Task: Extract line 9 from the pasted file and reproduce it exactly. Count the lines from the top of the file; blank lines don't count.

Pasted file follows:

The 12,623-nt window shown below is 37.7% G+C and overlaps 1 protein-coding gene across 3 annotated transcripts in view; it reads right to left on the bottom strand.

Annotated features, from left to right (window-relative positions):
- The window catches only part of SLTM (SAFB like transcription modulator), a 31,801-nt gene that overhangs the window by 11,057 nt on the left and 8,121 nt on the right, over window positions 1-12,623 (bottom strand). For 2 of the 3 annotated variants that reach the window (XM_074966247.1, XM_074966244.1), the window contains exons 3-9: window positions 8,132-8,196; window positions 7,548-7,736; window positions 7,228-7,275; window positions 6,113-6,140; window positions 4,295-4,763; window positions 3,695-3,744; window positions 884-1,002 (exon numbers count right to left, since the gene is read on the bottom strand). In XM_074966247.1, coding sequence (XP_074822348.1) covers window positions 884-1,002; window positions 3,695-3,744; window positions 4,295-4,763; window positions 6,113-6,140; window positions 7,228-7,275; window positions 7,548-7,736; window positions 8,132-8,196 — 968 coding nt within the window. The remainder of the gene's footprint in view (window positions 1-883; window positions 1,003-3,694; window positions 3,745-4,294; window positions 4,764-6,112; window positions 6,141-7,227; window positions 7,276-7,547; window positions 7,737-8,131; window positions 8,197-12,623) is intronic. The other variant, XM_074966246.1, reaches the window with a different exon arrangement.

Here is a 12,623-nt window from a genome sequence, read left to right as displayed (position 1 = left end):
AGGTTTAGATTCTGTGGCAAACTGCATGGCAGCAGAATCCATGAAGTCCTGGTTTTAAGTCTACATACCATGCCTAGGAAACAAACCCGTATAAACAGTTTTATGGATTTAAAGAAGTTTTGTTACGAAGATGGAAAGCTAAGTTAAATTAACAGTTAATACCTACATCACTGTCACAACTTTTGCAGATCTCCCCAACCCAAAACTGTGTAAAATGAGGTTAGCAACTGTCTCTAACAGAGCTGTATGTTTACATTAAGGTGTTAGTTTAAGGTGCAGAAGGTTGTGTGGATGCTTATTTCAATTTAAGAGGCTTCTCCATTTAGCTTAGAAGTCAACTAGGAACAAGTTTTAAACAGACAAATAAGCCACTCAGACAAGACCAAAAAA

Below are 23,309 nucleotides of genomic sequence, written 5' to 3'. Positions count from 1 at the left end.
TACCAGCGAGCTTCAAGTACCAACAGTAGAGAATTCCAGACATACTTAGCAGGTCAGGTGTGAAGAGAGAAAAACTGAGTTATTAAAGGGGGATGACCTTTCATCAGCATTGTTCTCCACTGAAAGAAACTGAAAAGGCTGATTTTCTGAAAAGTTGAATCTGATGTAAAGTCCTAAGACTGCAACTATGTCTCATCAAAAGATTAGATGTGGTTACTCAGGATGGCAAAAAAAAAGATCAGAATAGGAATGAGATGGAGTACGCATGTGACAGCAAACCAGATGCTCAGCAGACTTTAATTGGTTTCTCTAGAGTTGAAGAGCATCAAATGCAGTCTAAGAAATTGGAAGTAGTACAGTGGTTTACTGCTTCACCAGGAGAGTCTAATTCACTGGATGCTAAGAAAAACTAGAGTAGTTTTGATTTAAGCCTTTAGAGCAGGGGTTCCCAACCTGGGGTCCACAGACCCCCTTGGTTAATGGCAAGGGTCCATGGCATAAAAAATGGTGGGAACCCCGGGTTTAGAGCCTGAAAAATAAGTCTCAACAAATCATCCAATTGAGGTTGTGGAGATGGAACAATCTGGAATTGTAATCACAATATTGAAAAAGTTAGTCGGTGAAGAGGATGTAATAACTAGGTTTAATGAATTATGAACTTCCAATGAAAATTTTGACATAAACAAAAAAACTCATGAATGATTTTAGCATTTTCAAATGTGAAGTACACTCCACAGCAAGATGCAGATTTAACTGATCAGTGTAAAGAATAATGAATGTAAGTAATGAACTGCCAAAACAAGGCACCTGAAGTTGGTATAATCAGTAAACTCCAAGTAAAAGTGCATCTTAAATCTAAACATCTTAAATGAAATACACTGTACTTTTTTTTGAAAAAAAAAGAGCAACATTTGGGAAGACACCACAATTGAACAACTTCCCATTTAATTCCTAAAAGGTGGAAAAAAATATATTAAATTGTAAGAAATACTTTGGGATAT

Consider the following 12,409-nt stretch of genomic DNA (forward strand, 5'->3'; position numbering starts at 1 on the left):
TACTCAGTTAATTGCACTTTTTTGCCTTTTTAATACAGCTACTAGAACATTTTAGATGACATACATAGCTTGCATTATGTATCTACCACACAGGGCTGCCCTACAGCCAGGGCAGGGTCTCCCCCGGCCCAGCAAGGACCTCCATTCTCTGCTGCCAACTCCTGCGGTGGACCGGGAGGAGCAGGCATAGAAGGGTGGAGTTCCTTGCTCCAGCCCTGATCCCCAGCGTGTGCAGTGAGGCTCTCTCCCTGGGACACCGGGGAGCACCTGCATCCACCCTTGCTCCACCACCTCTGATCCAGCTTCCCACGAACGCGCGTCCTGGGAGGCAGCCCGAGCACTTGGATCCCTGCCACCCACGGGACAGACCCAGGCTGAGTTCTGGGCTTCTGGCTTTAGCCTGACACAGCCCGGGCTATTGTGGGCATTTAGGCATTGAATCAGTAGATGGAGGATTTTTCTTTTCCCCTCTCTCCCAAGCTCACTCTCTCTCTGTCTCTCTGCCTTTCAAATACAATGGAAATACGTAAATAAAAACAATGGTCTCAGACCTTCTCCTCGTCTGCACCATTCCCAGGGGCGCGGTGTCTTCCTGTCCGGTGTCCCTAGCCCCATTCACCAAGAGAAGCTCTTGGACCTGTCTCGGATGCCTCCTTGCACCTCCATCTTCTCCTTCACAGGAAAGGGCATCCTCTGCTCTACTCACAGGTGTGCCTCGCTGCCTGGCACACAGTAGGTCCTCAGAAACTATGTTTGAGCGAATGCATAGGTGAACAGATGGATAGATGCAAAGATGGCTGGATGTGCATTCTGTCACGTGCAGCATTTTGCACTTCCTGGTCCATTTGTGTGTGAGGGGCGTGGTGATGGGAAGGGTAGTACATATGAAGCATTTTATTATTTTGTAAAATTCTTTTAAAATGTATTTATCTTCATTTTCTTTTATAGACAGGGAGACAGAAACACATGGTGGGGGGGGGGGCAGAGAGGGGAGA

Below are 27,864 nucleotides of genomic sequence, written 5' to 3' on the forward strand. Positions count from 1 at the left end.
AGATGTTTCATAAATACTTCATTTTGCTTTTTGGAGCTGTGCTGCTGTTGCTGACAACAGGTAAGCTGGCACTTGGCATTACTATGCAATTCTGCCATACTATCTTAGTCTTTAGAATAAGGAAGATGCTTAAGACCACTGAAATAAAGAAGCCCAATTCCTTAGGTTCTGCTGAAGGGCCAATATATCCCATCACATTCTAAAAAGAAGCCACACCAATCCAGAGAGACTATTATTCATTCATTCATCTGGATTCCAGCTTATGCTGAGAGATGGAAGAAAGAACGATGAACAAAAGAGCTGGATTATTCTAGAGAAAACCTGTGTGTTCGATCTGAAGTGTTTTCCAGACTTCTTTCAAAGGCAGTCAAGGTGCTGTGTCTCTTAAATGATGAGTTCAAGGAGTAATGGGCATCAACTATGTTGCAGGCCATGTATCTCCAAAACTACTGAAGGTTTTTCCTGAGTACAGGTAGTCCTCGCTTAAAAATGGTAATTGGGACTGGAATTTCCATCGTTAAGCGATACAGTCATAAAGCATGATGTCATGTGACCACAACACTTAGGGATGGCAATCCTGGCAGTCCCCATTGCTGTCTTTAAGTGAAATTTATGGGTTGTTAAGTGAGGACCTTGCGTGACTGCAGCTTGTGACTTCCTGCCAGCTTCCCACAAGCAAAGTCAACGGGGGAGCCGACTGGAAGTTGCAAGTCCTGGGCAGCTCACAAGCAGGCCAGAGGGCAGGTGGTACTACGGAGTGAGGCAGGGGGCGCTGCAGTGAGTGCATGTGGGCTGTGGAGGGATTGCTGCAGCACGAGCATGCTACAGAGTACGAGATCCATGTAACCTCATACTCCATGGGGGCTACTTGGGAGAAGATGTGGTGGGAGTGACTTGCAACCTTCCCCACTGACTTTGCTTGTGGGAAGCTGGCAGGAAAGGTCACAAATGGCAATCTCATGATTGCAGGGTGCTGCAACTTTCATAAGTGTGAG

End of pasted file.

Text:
TACTCAGTTAATTGCACTTTTTTGCCTTTTTAATACAGCTACTAGAACATTTTAGATGACATACATAGCTTGCATTATGTATCTACCACACAGGGCTGCCCTACAGCCAGGGCAGGGTCTCCCCCGGCCCAGCAAGGACCTCCATTCTCTGCTGCCAACTCCTGCGGTGGACCGGGAGGAGCAGGCATAGAAGGGTGGAGTTCCTTGCTCCAGCCCTGATCCCCAGCGTGTGCAGTGAGGCTCTCTCCCTGGGACACCGGGGAGCACCTGCATCCACCCTTGCTCCACCACCTCTGATCCAGCTTCCCACGAACGCGCGTCCTGGGAGGCAGCCCGAGCACTTGGATCCCTGCCACCCACGGGACAGACCCAGGCTGAGTTCTGGGCTTCTGGCTTTAGCCTGACACAGCCCGGGCTATTGTGGGCATTTAGGCATTGAATCAGTAGATGGAGGATTTTTCTTTTCCCCTCTCTCCCAAGCTCACTCTCTCTCTGTCTCTCTGCCTTTCAAATACAATGGAAATACGTAAATAAAAACAATGGTCTCAGACCTTCTCCTCGTCTGCACCATTCCCAGGGGCGCGGTGTCTTCCTGTCCGGTGTCCCTAGCCCCATTCACCAAGAGAAGCTCTTGGACCTGTCTCGGATGCCTCCTTGCACCTCCATCTTCTCCTTCACAGGAAAGGGCATCCTCTGCTCTACTCACAGGTGTGCCTCGCTGCCTGGCACACAGTAGGTCCTCAGAAACTATGTTTGAGCGAATGCATAGGTGAACAGATGGATAGATGCAAAGATGGCTGGATGTGCATTCTGTCACGTGCAGCATTTTGCACTTCCTGGTCCATTTGTGTGTGAGGGGCGTGGTGATGGGAAGGGTAGTACATATGAAGCATTTTATTATTTTGTAAAATTCTTTTAAAATGTATTTATCTTCATTTTCTTTTATAGACAGGGAGACAGAAACACATGGTGGGGGGGGGGGCAGAGAGGGGAGA